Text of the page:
Ongoing Research

Ruxolitinib (INCB18424) was developed for the treatment of intermediate or high-risk myelofibrosis that affects bone marrow, and for polycythemia vera when other treatments have failed. It is designed to inhibit JAK1 and JAK2. Phase 3 studies have shown significant benefits in relieving myelofibrosis symptoms. 

In late 2011, topical Ruxolitinib was approved for treating myelofibrosis. It was approved in 2014 for the treatment of polycythemia vera.

Ruxolitinib clinical trials are currently underway for treating plaque psoriasis, alopecia areata, pancreatic cancer, and two types of lymphoma.

Rinvoq (upadacitinib)

Rinvoq is a newer drug in this group, having received FDA approval in 2019.


Rinvoq is approved for treating adults with moderately to severely active rheumatoid arthritis who didn't respond well or couldn't tolerate methotrexate.

Studies are ongoing for Rinvoq as a treatment for:

  • Crohn's disease
  • Ulcerative colitis
  • Atopic dermatitis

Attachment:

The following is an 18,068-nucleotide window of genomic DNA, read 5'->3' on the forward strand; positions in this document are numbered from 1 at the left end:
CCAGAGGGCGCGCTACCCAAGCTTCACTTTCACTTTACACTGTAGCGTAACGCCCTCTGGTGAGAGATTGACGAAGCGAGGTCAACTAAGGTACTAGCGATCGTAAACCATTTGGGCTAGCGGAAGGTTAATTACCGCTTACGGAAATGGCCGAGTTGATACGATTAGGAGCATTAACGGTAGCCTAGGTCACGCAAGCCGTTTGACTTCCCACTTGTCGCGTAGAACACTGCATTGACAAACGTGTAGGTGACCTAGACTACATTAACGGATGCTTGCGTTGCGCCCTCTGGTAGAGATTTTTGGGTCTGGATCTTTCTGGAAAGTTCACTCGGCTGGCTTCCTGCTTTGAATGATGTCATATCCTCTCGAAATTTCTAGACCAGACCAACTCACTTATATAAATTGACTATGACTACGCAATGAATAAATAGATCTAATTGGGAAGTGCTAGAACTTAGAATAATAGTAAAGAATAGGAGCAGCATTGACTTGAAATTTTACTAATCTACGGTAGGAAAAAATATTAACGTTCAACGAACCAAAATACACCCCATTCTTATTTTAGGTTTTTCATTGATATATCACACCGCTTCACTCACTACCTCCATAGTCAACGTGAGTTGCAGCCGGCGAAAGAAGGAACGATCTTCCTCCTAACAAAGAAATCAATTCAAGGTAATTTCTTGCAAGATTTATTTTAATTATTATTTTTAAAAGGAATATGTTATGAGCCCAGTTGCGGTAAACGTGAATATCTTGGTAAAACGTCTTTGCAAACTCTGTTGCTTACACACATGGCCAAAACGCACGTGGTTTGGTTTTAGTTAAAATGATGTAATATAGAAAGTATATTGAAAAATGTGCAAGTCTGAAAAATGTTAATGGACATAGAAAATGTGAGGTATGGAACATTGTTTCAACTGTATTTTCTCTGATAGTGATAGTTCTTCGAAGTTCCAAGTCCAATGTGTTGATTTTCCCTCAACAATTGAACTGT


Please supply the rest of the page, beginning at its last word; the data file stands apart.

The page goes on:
• Ankylosing spondylitis
  • Psoriasis
  • Psoriatic arthritis
  • Inflammatory bowel disease

These uses haven't been FDA approved and are thus considered off-label.

Formulations and Dosage

This drug is available in a 15 mg tablet form to be taken once a day.

Ongoing Research

Results have generally been positive for Rinvoq as a treatment for the unapproved uses listed above.

Research published in late 2019 reported that upadacitinib was effective and well-tolerated in people with active ankylosing spondylitis who didn't tolerate or respond well to non-steroidal anti-inflammatory drugs (NSAIDs). The authors recommended further investigation of the drug for axial sponyloarthritis types.

What’s in the Pipeline?

Pipeline drugs are currently being developed and tested but aren't yet FDA-approved for any use. Every one of these drugs must go through three phases of clinical trials before it can be brought to the FDA for approval.